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Evening markets: weather fears help grains hang on to gains

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The downgrades for Argentine crops continued, this time at the hands of the Buenos Aires grains exchange, which reduced its estimate for the domestic soybean harvest to 43m tonnes, within the range of recent forecasts.

What was more notable was a cut to 19.8m tonnes in its estimate for the corn harvest, below the US Department of Agriculture's forecast of a 21.5m tonne crop in the world's second-ranked exporter of the grain.

(Although an Argentine figure like 19.8m tonnes suggest that Ukraine may take that title clear instead.)

'Zero deliveries'

The estimate was another reason for investors to feel more upbeat about corn prices on a day which provided some others too, including the technical reasons cited earlier.

There was continued talk about Chinese buying of corn, even beyond that already revealed.

And this at a time of a tight US cash market, which prompted US Gulf shippers to withdraw offers, leaving none for shipments in April, June and July.

It is not as if producers are saving their grain for cashing against futures with, according to US Commodities, "zero deliveries" expected against Chicago's May contract (and soybean contract too) when the expiry process begins on Monday.

'Buying opportunity'

Furthermore, the weather turned in favour of old crop corn too, in that frost is expected in the US soft red winter


districts tonight, threatening 10% of the crop, according to Commodity Weather Group.

The strong early development of US soft red winter wheat (the type traded in Chicago) and the prospect of an early harvest has, in provoking ideas of timely fresh grain supplies, been one reason corn prices have failed to hold on to the gains that many have been expected, given tight supplies.

But the feeling that Goldman Sachs articulated earlier in the week, that the correction in corn had gone too far, chimed with Thursday's market mood.

At Barclays Capital, Kate Yang said: "We would expect that the recent slide in old crop corn prices would be viewed as a buying opportunity, with old crop corn supplies remaining tight."

Chicago's May contract added 2.1% to $6.24 a bushel, with the July lot gaining 1.1% to $6.07 ½ a bushel.

'Trade starting to pay attention'

If that was one support for fellow grain wheat, the crop also had others, one being the threat to the US crop, and growing concerns over the dry weather in eastern Europe and in the former Soviet Union too.

In the former Soviet Union, "temperatures continue to warm up across the Ukraine and all of the western half of Russia into Kazakhstan as the Ridge in the Jet stream continue to increase in size and intensity,", but rain has been sparse, if arriving at all.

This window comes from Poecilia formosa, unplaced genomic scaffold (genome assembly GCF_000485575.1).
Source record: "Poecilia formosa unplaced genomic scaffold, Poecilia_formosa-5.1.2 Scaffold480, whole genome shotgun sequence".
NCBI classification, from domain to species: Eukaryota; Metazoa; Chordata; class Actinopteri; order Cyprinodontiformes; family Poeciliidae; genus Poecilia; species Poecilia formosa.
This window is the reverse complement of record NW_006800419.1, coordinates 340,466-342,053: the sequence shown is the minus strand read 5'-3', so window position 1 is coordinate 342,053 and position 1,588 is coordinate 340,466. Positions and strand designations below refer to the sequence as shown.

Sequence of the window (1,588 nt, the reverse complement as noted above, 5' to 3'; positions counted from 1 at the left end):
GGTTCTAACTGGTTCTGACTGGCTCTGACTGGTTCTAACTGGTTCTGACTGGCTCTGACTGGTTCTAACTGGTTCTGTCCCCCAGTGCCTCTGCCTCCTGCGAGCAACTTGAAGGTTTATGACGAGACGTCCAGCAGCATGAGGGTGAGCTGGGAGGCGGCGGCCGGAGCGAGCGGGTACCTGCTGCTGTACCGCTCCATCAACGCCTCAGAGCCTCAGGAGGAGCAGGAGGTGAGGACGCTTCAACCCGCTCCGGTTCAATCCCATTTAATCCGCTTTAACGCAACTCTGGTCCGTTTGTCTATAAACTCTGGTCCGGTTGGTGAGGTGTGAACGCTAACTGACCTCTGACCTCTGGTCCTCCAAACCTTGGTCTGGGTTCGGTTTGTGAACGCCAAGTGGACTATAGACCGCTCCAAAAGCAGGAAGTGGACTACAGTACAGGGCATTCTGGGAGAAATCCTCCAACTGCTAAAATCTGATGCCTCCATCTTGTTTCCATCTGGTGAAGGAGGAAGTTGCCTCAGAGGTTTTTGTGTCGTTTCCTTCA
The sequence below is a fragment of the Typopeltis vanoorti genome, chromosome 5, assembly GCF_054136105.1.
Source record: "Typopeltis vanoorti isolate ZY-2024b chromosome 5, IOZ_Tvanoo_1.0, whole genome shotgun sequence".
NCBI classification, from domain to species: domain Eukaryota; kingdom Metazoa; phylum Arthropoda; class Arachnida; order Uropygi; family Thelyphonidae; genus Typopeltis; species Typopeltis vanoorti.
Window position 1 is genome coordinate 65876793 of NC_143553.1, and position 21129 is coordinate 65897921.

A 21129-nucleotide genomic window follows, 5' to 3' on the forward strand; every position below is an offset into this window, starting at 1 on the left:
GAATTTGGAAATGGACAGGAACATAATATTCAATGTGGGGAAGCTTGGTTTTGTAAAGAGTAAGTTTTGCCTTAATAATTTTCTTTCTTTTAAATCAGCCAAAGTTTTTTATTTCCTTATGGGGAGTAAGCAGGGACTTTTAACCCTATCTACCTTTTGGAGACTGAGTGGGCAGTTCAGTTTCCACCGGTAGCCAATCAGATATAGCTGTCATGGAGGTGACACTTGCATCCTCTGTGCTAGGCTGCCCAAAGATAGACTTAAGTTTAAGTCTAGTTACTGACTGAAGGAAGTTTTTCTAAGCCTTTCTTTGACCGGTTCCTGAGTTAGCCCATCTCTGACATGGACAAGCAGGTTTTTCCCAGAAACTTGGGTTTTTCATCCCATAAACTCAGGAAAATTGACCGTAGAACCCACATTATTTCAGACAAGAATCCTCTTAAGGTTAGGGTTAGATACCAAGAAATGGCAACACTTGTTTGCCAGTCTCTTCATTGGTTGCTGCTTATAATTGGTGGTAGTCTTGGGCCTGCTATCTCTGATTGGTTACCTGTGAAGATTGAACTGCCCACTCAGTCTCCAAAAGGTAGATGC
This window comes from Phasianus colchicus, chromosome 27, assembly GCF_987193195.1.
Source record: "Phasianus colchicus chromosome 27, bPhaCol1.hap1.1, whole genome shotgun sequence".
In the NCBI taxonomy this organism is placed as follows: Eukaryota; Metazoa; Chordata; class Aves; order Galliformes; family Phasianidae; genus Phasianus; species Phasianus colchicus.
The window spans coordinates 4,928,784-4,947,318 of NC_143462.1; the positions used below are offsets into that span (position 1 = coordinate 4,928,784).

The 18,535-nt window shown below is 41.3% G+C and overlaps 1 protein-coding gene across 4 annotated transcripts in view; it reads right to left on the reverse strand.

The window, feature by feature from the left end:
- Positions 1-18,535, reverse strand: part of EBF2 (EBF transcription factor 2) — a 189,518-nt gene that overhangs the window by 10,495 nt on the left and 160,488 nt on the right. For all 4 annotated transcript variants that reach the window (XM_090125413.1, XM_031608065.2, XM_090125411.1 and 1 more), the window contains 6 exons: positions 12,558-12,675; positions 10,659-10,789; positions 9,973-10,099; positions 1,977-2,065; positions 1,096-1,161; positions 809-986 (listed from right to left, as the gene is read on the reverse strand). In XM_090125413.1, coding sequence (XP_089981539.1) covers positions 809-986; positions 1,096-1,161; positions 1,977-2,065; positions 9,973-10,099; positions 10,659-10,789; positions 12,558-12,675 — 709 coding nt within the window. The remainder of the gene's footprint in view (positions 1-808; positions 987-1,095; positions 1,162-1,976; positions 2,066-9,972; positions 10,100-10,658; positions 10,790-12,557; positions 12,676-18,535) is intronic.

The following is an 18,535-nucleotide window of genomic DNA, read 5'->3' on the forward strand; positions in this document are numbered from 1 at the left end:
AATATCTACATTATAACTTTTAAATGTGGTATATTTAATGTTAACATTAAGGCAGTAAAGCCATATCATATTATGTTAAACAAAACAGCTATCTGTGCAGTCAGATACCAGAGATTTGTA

At broker Allendale, Paul Georgy said: "The trade is starting to pay attention to the recent drying trend in the eastern Ukraine, Russia, and Kazakhstan with no rain in the forecast for the next 10 days."

As for eastern Europe, the International Grains Council cited the region's winterkill rates and dry spring, now moving east, as the reason for a 5m-tonne cut to its forecast for world wheat production in 2012-13.

Chicago vs Minneapolis

There was a signal sign of demand too, with Iraq buying 300,000 tonnes of wheat at tender, if of Australian, Canada and Kazakh origin.

Whatever, it was enough to keep on edge the speculators, which have large net short position in the grain in Chicago, where the May contract closed up 1.5% at $6.26 a bushel, and the July lot up 1.4% at $6.35 ½ a bushel.

Indeed, signally hard red spring wheat fell in Minneapolis, where a net short position is not an issue, nor the weather so much, with US farmers speeding ahead at a record pace in sowings.

The Minneapolis July contract fell 1.7% to $7.73 a bushel, with the May lot down 1.9% at $7.67 ¾ a bushel, the lowest finish for a spot lot since November 2010.

'A negative for soybeans'

So for once, grains outperformed soybeans. Indeed, they were beneficiaries of the unwinding of more "long soybean/short corn or wheat" spreads.

"Nothing bearish for soybeans but profit taking was taking place for most of the day," Mike Mawdsley at Market 1 said.

After all, the oilseed had on its side, besides South America concerns, strong US weekly export sales, of 1.4m tonnes, old crop and new.

But that was a week ago. Have higher prices since put buyers off?

"The lack of any sales in the daily report has been seen as negative for the soybean complex today," Darrell Holaday at Country Futures said.

Soybeans for July closed up 0.3% at $14.80 ¼ a bushel.

'Far-reaching effects'

Among soft commodities, it was


turn for an up day, boosted by reports of unrest in Ivory Coast, the main producing and exporting country, where gunmen killed five people in an attach on a border town.

"Any extended supply disruption from that nation would have far-reaching effects around the globe," Terry Roggensack at Hightower Report said.

Furthermore, there is talk that output in Cameroon, a major producer, may fall 10-20%.

Cocoa for July added 0.9% to $2,272 a tonne in New York.

'Lack of bullish supply news'

But New York


lost a further 0.5% to 175.85 cent a pound for July, amid talk of producer selling, ahead of a large Brazilian harvest.

"A lack of bullish supply news has kept the market's focus on a potentially record-sized Brazilian coffee crop later on this year, and kept the coffee prices from sustaining any strong move above the longer-term downtrend," Mr Roggensack said.

Furthermore, there may have been a hangover he said from the "severe downdraft" in the last session which, for the first time, triggered an exchange so-called circuit breaker, designed to kick in in times of extreme volatility to avoid anomalous trades.


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